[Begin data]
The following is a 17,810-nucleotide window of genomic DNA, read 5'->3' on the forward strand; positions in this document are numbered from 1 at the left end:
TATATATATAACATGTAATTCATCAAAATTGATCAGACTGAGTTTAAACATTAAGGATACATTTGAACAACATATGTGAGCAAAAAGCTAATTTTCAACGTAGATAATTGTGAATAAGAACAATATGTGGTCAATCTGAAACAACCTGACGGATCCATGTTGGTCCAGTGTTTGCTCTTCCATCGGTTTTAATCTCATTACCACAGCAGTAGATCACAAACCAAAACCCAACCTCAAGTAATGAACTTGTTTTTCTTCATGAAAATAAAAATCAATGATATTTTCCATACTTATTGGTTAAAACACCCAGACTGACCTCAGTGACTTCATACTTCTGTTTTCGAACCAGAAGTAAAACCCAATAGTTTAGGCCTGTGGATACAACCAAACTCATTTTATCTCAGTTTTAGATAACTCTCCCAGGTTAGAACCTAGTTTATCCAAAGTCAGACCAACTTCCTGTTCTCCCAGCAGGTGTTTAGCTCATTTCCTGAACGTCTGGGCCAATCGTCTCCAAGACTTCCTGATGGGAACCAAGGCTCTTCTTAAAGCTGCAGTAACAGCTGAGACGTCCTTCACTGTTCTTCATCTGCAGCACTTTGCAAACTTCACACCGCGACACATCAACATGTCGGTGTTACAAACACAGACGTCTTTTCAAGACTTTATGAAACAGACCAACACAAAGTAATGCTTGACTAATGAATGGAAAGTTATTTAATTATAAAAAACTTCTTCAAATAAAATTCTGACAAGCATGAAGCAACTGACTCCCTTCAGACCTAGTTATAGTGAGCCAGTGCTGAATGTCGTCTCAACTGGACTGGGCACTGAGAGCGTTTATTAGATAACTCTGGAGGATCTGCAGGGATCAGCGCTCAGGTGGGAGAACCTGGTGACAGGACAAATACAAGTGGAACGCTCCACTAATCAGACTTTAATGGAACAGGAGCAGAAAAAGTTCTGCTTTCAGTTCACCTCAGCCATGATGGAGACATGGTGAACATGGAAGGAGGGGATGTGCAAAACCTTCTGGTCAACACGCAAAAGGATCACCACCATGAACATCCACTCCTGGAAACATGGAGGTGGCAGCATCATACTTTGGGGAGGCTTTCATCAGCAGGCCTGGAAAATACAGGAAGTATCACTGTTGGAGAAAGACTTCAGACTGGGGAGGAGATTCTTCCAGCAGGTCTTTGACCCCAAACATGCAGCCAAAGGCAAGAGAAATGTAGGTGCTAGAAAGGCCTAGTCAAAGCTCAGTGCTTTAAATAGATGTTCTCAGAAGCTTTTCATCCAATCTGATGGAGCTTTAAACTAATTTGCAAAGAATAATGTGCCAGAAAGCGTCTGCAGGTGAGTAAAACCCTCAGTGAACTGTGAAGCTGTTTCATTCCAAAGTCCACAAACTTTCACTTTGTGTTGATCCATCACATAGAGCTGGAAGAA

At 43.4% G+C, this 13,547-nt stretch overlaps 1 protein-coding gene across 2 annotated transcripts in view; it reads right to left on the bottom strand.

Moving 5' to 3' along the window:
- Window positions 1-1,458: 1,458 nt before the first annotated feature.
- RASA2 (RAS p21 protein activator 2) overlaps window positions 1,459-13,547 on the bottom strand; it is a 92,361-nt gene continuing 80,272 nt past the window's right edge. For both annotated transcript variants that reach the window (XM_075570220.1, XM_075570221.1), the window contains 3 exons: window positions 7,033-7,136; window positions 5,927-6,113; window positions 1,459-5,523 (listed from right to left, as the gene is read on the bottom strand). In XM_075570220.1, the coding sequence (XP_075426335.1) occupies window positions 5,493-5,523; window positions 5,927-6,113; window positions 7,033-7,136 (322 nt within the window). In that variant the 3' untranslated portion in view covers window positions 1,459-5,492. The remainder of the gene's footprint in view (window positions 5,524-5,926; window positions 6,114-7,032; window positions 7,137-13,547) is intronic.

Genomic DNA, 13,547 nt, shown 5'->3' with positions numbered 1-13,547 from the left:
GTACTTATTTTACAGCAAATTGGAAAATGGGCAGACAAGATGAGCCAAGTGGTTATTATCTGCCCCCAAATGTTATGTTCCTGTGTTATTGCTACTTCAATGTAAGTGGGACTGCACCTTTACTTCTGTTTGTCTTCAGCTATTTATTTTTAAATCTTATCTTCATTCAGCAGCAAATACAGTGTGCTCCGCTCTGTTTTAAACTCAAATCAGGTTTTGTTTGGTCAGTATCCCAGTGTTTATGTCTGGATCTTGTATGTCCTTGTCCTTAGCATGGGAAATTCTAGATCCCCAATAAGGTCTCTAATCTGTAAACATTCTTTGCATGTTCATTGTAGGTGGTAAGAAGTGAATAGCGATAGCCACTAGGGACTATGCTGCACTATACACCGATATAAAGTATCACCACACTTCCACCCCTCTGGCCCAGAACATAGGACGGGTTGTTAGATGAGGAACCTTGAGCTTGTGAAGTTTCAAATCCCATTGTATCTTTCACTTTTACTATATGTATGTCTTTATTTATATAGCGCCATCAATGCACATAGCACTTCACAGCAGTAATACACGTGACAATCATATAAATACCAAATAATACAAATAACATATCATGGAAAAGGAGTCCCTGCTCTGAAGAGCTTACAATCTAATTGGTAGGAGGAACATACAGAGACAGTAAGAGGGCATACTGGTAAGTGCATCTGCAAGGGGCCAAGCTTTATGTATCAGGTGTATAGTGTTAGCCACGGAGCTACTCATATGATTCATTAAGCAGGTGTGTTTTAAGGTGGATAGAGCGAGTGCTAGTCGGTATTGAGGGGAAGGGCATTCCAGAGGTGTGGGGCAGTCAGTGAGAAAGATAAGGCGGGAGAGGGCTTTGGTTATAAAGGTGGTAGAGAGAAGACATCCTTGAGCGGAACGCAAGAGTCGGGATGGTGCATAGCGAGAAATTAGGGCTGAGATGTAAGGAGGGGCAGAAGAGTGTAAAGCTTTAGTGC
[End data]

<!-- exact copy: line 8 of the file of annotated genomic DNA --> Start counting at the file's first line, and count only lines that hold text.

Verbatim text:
GTACTTATTTTACAGCAAATTGGAAAATGGGCAGACAAGATGAGCCAAGTGGTTATTATCTGCCCCCAAATGTTATGTTCCTGTGTTATTGCTACTTCAATGTAAGTGGGACTGCACCTTTACTTCTGTTTGTCTTCAGCTATTTATTTTTAAATCTTATCTTCATTCAGCAGCAAATACAGTGTGCTCCGCTCTGTTTTAAACTCAAATCAGGTTTTGTTTGGTCAGTATCCCAGTGTTTATGTCTGGATCTTGTATGTCCTTGTCCTTAGCATGGGAAATTCTAGATCCCCAATAAGGTCTCTAATCTGTAAACATTCTTTGCATGTTCATTGTAGGTGGTAAGAAGTGAATAGCGATAGCCACTAGGGACTATGCTGCACTATACACCGATATAAAGTATCACCACACTTCCACCCCTCTGGCCCAGAACATAGGACGGGTTGTTAGATGAGGAACCTTGAGCTTGTGAAGTTTCAAATCCCATTGTATCTTTCACTTTTACTATATGTATGTCTTTATTTATATAGCGCCATCAATGCACATAGCACTTCACAGCAGTAATACACGTGACAATCATATAAATACCAAATAATACAAATAACATATCATGGAAAAGGAGTCCCTGCTCTGAAGAGCTTACAATCTAATTGGTAGGAGGAACATACAGAGACAGTAAGAGGGCATACTGGTAAGTGCATCTGCAAGGGGCCAAGCTTTATGTATCAGGTGTATAGTGTTAGCCACGGAGCTACTCATATGATTCATTAAGCAGGTGTGTTTTAAGGTGGATAGAGCGAGTGCTAGTCGGTATTGAGGGGAAGGGCATTCCAGAGGTGTGGGGCAGTCAGTGAGAAAGATAAGGCGGGAGAGGGCTTTGGTTATAAAGGTGGTAGAGAGAAGACATCCTTGAGCGGAACGCAAGAGTCGGGATGGTGCATAGCGAGAAATTAGGGCTGAGATGTAAGGAGGGGCAGAAGAGTGTAAAGCTTTAGTGC